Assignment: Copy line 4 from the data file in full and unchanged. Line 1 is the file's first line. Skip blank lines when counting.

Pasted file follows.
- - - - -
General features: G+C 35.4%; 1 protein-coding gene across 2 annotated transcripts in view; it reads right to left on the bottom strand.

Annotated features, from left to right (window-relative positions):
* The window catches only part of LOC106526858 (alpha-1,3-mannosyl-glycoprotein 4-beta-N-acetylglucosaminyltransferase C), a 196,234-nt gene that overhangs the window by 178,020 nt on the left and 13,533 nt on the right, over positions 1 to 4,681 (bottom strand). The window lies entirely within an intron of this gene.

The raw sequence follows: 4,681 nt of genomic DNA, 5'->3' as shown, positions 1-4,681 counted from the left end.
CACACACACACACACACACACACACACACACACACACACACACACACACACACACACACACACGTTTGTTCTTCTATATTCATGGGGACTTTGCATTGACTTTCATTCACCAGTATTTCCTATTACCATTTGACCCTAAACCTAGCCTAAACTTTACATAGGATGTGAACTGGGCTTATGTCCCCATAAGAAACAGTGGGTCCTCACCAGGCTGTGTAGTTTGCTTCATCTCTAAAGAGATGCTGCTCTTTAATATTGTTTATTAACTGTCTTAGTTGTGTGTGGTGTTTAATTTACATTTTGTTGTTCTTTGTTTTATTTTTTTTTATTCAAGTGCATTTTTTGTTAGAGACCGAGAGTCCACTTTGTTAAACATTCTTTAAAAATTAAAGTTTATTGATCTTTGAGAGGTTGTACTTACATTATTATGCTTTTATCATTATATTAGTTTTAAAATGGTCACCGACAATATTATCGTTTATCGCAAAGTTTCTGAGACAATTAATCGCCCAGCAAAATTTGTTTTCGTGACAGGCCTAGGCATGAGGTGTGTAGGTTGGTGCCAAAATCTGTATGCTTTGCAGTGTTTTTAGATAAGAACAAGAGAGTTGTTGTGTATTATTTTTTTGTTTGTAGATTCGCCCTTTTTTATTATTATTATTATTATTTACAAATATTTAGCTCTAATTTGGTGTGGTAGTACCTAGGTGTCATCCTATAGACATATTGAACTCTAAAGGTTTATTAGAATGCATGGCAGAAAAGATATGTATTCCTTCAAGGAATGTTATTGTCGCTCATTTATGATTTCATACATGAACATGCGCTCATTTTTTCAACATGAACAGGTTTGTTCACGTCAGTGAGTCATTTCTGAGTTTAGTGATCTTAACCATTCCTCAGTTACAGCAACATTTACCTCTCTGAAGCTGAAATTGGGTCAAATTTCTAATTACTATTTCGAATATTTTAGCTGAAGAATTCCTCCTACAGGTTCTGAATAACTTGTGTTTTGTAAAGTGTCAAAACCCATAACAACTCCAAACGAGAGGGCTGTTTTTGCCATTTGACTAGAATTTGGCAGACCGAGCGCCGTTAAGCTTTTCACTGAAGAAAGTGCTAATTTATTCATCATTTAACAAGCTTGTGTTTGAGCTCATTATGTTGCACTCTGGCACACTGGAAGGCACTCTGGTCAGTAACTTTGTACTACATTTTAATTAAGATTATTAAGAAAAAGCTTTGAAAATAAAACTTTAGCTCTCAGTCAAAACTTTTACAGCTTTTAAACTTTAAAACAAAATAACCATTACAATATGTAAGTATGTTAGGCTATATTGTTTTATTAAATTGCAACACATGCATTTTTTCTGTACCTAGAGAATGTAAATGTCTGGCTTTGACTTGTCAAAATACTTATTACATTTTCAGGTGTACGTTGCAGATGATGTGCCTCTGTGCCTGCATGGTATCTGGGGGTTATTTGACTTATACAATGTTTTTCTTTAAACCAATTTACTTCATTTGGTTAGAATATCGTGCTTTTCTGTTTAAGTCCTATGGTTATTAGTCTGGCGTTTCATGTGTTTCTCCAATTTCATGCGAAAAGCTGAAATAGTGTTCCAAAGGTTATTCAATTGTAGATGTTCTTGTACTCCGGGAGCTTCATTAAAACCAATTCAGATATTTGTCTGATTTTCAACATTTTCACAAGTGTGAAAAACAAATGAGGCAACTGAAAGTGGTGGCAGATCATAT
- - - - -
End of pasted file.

The raw sequence follows: 4,681 nt of genomic DNA, 5'->3' as shown, positions 1-4,681 counted from the left end.